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K-12 Schools and the Poverty of Culture
Subj:     K-12 Schools and the Poverty of Culture
Date:     12/12/2001 9:59:04 PM Central Standard Time
From:     Gypsycurse7

In a message dated 12/9/2001 5:19:33 PM Central Standard Time, wizard marks writes:

> I think it might have been Andy Driscoll who said that some
>  cancers have not been proven to be definitely caused by
>  smoking, though it's well nigh impossible to deny the direct
>  link by inference.
True, some cancers have not been linked to cigarette smoking, and even the link between cigarette smoking and cancers that originate in tissues directly exposed to high concentrations of cigarette smoke has not been "definitively" proven.  However, I will settle for less than "definitive" proof that cigarettes are bad for my health.  

As I recall, Stephen J. Gould once said "Science works with testable proposals. You can never be absolutely sure that a proposal is correct, but one may show, with a high degree of confidence, that it is wrong..."  Scientists generally settle for less than "definitive proof."  

> The question is
>  how to break the Gordion knot of items entwined and change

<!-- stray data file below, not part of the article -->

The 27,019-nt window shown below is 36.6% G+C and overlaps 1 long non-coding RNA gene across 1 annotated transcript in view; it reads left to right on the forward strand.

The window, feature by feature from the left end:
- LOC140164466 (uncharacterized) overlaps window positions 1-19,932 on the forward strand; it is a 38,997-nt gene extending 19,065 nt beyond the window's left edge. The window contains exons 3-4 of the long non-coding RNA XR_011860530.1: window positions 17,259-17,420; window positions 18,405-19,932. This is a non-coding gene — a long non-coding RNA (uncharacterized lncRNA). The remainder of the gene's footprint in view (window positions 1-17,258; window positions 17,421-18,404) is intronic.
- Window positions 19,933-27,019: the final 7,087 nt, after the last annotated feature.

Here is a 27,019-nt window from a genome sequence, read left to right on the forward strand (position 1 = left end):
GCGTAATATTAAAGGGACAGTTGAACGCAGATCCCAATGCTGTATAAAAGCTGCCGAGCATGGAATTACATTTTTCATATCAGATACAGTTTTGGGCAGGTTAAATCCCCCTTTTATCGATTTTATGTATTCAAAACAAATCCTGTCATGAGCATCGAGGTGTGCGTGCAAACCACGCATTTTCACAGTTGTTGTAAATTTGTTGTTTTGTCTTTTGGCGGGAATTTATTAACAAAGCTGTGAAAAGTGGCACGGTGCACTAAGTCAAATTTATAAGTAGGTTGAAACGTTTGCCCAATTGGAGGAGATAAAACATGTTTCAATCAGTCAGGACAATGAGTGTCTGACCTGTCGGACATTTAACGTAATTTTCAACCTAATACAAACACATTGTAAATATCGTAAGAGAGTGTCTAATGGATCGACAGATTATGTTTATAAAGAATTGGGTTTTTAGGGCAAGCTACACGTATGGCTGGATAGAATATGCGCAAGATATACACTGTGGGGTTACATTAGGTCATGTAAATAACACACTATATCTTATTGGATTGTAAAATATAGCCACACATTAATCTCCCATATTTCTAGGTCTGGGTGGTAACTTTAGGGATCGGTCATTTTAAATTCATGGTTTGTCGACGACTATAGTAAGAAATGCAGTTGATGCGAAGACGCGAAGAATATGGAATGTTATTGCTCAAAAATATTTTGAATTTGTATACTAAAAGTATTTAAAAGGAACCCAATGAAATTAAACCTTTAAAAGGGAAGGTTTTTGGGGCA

>  the situation so as to change the predictable outcomes.

I agree. That is what scientific research is all about.  And before you set about to change a situation, it helps if you figure out beforehand whether those changes will have the desired effect.  That's why it is important to figure out whether and to what extent a cause and effect relationship exists between various items.

>  The public schools have answered that they do not know or,
>  if they know, they cannot amend the situation as they are now
>  constituted.

The school board members say that the have been trying to bring about better education-related outcomes for 'disadvantaged students,' but have failed because of poverty and a culture of poverty, lack of parental involvement, and other factors over which they have little or no control.

I think steps could be taken to dramatically improve education-related outcomes for the low-achievers, and improve to a small degree education-related outcomes for the high achievers, resulting in a closing of the academic achievement gap.  What I have in mind includes a process of 'untracking' the students, a more equitable distribution of educational resources, and less segregation of students by race and socioeconomic status.  I expect changes along these lines would result in less interpersonal violence, a huge reduction in EBD diagnoses, and less racial profiling.

However, the MPS administration and a significant part of the school community are committed to the ability-grouping model, an unequal distribution of some important educational resources (e.g., inexperienced teachers), and a policy of racial segregation.  Those policies need to change, and yesterday won't be soon enough.

-Doug Mann

Doug Mann for School Board